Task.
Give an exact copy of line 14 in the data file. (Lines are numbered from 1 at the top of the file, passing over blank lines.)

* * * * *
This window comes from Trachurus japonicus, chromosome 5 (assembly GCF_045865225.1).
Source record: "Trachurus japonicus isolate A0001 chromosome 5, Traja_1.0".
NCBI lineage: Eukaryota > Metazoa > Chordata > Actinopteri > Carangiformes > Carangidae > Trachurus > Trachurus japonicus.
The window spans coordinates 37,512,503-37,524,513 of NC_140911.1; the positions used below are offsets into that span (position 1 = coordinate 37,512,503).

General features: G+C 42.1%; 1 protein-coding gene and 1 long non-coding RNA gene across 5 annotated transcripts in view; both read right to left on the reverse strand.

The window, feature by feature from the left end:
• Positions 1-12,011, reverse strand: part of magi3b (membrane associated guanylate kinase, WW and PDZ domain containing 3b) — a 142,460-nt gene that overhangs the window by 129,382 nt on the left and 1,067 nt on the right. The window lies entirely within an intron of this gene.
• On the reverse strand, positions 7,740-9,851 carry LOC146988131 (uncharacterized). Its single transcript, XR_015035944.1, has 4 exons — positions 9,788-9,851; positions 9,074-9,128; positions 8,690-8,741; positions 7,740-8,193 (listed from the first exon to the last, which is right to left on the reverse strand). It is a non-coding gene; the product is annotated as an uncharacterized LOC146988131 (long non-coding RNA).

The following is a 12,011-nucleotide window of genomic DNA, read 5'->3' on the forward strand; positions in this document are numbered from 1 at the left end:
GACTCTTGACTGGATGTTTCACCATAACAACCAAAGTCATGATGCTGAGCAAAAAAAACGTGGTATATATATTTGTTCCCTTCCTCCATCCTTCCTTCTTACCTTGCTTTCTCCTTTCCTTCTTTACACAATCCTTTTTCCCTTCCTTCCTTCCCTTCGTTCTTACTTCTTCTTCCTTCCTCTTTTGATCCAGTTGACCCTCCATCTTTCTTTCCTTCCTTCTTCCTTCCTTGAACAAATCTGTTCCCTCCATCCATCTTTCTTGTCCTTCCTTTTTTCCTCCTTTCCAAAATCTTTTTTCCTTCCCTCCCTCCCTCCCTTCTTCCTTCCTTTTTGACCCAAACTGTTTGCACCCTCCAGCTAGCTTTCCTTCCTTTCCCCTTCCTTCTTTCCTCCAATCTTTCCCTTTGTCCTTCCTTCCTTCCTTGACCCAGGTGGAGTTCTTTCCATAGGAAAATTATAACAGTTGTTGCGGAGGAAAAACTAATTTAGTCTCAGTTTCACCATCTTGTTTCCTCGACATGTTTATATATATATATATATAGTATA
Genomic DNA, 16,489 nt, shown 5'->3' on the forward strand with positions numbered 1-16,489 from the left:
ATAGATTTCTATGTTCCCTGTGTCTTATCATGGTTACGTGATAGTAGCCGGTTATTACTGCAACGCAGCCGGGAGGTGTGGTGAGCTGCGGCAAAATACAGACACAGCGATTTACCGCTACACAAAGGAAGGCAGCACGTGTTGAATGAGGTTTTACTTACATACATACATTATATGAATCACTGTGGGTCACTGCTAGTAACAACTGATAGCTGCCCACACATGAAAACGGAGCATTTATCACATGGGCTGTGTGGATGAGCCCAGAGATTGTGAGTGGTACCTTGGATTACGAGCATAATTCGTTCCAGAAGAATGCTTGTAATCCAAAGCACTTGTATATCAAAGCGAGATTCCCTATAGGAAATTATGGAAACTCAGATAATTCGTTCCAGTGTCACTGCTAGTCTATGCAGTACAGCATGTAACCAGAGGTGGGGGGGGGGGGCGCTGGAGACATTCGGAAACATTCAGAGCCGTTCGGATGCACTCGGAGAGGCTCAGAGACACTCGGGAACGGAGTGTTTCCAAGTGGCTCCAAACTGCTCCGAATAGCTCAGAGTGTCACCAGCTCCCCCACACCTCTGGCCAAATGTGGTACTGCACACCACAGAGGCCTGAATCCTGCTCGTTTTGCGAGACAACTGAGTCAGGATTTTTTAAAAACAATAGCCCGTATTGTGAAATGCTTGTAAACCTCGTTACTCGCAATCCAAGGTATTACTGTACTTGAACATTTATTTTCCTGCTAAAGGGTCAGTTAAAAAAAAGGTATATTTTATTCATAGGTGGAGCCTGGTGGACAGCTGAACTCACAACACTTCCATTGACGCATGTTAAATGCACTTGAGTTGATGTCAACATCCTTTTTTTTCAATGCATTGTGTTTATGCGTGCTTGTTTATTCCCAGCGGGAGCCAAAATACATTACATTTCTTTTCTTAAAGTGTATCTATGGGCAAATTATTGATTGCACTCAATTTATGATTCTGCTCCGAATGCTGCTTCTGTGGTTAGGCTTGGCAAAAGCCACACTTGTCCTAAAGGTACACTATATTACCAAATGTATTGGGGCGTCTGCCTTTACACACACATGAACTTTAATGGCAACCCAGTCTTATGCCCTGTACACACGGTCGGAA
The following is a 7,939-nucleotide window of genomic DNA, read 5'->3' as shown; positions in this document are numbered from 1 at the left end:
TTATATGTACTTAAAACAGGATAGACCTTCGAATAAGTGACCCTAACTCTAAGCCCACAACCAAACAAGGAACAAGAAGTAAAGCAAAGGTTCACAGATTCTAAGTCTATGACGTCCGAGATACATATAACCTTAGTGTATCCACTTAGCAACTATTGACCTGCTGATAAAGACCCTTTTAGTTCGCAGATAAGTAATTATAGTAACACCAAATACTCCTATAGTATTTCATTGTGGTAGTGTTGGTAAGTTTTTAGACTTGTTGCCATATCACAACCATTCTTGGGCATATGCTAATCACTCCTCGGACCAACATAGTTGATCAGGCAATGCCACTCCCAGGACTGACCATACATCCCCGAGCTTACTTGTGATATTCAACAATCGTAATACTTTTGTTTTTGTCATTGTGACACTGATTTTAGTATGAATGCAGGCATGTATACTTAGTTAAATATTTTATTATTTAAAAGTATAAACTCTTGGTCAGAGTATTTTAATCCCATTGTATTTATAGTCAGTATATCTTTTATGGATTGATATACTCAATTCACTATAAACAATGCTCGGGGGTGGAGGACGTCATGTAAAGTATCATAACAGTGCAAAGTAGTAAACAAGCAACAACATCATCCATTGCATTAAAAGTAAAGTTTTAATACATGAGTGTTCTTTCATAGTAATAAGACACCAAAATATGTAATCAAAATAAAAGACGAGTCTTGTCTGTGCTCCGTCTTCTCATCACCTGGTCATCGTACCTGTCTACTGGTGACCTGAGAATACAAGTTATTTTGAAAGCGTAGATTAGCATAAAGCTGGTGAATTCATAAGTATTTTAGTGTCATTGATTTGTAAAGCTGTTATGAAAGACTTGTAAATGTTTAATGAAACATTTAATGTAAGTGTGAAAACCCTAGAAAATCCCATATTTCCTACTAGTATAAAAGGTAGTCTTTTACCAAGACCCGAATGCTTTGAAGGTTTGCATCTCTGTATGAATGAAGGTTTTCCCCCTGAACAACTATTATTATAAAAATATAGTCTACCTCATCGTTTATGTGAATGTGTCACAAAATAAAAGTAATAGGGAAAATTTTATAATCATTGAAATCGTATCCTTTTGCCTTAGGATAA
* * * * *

TTATATGTACTTAAAACAGGATAGACCTTCGAATAAGTGACCCTAACTCTAAGCCCACAACCAAACAAGGAACAAGAAGTAAAGCAAAGGTTCACAGATTCTAAGTCTATGACGTCCGAGATACATATAACCTTAGTGTATCCACTTAGCAACTATTGACCTGCTGATAAAGACCCTTTTAGTTCGCAGATAAGTAATTATAGTAACACCAAATACTCCTATAGTATTTCATTGTGGTAGTGTTGGTAAGTTTTTAGACTTGTTGCCATATCACAACCATTCTTGGGCATATGCTAATCACTCCTCGGACCAACATAGTTGATCAGGCAATGCCACTCCCAGGACTGACCATACATCCCCGAGCTTACTTGTGATATTCAACAATCGTAATACTTTTGTTTTTGTCATTGTGACACTGATTTTAGTATGAATGCAGGCATGTATACTTAGTTAAATATTTTATTATTTAAAAGTATAAACTCTTGGTCAGAGTATTTTAATCCCATTGTATTTATAGTCAGTATATCTTTTATGGATTGATATACTCAATTCACTATAAACAATGCTCGGGGGTGGAGGACGTCATGTAAAGTATCATAACAGTGCAAAGTAGTAAACAAGCAACAACATCATCCATTGCATTAAAAGTAAAGTTTTAATACATGAGTGTTCTTTCATAGTAATAAGACACCAAAATATGTAATCAAAATAAAAGACGAGTCTTGTCTGTGCTCCGTCTTCTCATCACCTGGTCATCGTACCTGTCTACTGGTGACCTGAGAATACAAGTTATTTTGAAAGCGTAGATTAGCATAAAGCTGGTGAATTCATAAGTATTTTAGTGTCATTGATTTGTAAAGCTGTTATGAAAGACTTGTAAATGTTTAATGAAACATTTAATGTAAGTGTGAAAACCCTAGAAAATCCCATATTTCCTACTAGTATAAAAGGTAGTCTTTTACCAAGACCCGAATGCTTTGAAGGTTTGCATCTCTGTATGAATGAAGGTTTTCCCCCTGAACAACTATTATTATAAAAATATAGTCTACCTCATCGTTTATGTGAATGTGTCACAAAATAAAAGTAATAGGGAAAATTTTATAATCATTGAAATCGTATCCTTTTGCCTTAGGATAA